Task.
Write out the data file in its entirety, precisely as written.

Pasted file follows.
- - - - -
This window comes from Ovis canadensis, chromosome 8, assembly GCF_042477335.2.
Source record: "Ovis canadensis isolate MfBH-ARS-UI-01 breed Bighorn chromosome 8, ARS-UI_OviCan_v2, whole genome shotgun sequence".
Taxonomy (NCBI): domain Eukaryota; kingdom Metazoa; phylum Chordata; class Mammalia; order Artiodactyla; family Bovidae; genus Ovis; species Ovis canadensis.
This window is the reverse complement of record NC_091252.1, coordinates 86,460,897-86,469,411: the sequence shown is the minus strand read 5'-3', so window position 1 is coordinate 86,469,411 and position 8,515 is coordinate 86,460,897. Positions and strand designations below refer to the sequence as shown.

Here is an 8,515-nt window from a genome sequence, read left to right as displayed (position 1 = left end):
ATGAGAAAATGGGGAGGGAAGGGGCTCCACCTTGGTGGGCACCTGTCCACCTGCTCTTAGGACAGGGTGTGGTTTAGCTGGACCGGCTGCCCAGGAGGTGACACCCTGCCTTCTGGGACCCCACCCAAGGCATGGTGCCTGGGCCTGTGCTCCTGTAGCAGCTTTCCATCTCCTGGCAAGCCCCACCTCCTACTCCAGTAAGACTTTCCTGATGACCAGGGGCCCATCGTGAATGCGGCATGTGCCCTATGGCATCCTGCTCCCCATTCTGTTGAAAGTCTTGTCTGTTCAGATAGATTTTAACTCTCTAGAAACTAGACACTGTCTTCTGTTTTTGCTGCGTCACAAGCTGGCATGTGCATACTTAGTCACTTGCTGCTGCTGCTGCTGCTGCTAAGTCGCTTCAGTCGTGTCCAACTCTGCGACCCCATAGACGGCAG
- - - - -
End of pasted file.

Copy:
This window comes from Ovis canadensis, chromosome 8, assembly GCF_042477335.2.
Source record: "Ovis canadensis isolate MfBH-ARS-UI-01 breed Bighorn chromosome 8, ARS-UI_OviCan_v2, whole genome shotgun sequence".
Taxonomy (NCBI): domain Eukaryota; kingdom Metazoa; phylum Chordata; class Mammalia; order Artiodactyla; family Bovidae; genus Ovis; species Ovis canadensis.
This window is the reverse complement of record NC_091252.1, coordinates 86,460,897-86,469,411: the sequence shown is the minus strand read 5'-3', so window position 1 is coordinate 86,469,411 and position 8,515 is coordinate 86,460,897. Positions and strand designations below refer to the sequence as shown.

Here is an 8,515-nt window from a genome sequence, read left to right as displayed (position 1 = left end):
ATGAGAAAATGGGGAGGGAAGGGGCTCCACCTTGGTGGGCACCTGTCCACCTGCTCTTAGGACAGGGTGTGGTTTAGCTGGACCGGCTGCCCAGGAGGTGACACCCTGCCTTCTGGGACCCCACCCAAGGCATGGTGCCTGGGCCTGTGCTCCTGTAGCAGCTTTCCATCTCCTGGCAAGCCCCACCTCCTACTCCAGTAAGACTTTCCTGATGACCAGGGGCCCATCGTGAATGCGGCATGTGCCCTATGGCATCCTGCTCCCCATTCTGTTGAAAGTCTTGTCTGTTCAGATAGATTTTAACTCTCTAGAAACTAGACACTGTCTTCTGTTTTTGCTGCGTCACAAGCTGGCATGTGCATACTTAGTCACTTGCTGCTGCTGCTGCTGCTGCTAAGTCGCTTCAGTCGTGTCCAACTCTGCGACCCCATAGACGGCAG